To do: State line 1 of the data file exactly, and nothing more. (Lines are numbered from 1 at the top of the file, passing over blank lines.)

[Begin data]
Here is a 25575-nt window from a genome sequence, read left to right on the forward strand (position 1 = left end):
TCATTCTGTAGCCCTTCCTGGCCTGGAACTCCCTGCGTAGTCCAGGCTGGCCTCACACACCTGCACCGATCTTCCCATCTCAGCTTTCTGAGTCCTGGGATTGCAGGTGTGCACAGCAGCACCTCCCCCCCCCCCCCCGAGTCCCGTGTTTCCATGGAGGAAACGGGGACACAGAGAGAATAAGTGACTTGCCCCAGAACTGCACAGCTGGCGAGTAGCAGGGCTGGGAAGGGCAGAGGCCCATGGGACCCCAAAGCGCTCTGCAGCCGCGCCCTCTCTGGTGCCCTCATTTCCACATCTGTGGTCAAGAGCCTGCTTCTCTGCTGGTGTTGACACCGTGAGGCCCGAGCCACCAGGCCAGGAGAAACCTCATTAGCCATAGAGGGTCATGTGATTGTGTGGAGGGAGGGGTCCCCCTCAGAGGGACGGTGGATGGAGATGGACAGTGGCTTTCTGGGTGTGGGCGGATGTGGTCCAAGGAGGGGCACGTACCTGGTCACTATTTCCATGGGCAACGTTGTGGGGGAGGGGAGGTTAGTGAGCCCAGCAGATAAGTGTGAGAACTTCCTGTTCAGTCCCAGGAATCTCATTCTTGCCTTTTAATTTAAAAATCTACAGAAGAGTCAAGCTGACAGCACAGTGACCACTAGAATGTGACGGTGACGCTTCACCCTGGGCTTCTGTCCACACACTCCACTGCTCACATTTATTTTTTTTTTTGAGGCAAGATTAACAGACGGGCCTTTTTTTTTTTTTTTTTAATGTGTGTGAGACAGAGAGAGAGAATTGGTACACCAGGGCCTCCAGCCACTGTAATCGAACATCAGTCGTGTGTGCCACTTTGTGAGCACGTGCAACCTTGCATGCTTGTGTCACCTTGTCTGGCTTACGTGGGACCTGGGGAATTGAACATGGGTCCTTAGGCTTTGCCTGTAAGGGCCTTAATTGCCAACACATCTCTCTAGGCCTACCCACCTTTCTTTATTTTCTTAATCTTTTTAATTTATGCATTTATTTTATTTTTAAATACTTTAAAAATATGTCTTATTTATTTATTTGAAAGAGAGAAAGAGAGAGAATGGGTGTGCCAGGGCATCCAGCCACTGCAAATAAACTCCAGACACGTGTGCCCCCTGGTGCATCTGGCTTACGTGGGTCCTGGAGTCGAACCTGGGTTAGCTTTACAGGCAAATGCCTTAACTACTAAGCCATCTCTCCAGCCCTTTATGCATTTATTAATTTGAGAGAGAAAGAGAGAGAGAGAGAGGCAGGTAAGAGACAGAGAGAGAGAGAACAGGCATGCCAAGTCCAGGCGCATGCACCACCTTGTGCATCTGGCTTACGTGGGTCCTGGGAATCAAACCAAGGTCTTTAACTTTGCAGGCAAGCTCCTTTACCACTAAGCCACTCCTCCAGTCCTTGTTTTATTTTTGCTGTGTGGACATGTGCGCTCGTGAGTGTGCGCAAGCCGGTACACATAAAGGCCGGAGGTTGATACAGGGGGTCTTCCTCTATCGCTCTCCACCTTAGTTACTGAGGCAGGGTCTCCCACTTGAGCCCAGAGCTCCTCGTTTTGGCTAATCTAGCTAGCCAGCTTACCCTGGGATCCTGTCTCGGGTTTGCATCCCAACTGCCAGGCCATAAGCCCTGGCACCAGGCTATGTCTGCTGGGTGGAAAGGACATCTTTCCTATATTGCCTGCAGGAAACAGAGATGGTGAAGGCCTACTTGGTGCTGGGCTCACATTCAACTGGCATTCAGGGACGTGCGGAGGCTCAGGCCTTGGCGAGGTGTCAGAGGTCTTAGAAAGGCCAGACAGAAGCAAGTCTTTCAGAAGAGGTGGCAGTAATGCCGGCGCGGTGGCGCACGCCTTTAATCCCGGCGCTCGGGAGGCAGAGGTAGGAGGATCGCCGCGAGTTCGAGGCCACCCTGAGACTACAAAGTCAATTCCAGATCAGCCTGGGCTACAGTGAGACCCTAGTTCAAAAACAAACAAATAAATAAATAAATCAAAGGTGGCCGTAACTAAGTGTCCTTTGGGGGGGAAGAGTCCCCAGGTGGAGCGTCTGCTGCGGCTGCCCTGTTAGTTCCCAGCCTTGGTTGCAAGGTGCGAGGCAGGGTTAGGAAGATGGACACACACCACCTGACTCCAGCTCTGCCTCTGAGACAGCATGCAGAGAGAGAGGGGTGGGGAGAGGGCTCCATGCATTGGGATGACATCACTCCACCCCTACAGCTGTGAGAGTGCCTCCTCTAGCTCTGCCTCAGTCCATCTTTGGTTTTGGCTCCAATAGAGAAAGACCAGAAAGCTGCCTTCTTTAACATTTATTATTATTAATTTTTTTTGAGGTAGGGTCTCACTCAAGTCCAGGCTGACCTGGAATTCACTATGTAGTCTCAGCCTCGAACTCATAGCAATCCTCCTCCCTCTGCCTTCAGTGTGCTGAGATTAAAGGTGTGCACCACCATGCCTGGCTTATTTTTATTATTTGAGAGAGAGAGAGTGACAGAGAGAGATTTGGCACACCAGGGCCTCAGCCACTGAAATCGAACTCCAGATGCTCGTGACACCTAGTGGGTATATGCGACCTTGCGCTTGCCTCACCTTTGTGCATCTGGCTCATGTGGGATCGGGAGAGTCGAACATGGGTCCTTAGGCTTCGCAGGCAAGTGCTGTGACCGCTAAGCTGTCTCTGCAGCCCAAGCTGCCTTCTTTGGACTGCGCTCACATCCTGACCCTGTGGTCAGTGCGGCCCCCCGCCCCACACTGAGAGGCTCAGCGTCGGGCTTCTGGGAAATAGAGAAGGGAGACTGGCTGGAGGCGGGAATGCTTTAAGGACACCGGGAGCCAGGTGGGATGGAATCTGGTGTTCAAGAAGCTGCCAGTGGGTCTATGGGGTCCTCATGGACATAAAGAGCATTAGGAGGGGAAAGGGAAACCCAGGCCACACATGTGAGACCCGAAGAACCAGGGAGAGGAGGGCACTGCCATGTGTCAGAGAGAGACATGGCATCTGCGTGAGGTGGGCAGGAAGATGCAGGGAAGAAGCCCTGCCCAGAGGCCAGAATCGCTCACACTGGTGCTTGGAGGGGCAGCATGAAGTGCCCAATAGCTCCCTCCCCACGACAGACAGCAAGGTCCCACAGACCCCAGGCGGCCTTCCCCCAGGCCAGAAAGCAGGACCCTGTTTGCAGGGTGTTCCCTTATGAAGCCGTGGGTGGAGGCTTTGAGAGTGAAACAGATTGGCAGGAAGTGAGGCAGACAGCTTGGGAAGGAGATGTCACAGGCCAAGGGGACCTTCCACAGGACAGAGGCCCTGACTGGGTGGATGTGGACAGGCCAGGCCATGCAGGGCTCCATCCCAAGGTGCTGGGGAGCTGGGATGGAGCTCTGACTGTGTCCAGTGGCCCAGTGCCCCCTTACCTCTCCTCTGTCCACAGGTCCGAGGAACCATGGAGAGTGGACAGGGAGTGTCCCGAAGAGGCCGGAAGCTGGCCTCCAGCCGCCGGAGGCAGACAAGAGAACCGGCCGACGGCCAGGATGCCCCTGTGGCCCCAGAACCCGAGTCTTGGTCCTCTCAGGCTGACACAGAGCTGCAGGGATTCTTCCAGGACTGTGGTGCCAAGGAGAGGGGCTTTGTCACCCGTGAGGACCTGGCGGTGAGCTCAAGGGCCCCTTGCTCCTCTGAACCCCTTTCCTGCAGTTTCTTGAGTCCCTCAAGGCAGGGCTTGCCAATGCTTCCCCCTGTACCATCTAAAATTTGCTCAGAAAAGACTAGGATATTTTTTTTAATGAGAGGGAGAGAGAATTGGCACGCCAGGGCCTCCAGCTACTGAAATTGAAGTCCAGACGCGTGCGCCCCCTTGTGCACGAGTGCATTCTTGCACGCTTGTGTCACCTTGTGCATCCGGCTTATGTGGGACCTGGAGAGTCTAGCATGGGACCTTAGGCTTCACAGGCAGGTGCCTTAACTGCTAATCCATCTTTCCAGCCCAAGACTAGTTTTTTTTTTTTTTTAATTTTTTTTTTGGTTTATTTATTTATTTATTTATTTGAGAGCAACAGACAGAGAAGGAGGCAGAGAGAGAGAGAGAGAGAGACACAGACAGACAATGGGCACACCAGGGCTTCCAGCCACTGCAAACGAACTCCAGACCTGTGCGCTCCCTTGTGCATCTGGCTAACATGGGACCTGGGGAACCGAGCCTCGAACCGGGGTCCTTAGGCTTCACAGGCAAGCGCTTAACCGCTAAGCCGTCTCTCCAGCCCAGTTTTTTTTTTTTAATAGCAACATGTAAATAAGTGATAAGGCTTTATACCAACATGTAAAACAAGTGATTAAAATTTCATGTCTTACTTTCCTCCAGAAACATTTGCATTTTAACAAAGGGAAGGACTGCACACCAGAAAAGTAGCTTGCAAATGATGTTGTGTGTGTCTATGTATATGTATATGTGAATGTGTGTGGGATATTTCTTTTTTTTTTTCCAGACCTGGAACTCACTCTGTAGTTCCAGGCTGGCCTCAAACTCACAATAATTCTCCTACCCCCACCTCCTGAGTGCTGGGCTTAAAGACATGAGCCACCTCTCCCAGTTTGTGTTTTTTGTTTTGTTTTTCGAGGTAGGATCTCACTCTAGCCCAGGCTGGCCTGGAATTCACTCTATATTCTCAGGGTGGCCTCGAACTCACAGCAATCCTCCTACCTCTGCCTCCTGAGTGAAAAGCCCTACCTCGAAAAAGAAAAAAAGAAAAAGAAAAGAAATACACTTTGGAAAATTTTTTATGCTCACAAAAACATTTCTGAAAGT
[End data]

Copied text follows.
Here is a 25575-nt window from a genome sequence, read left to right on the forward strand (position 1 = left end):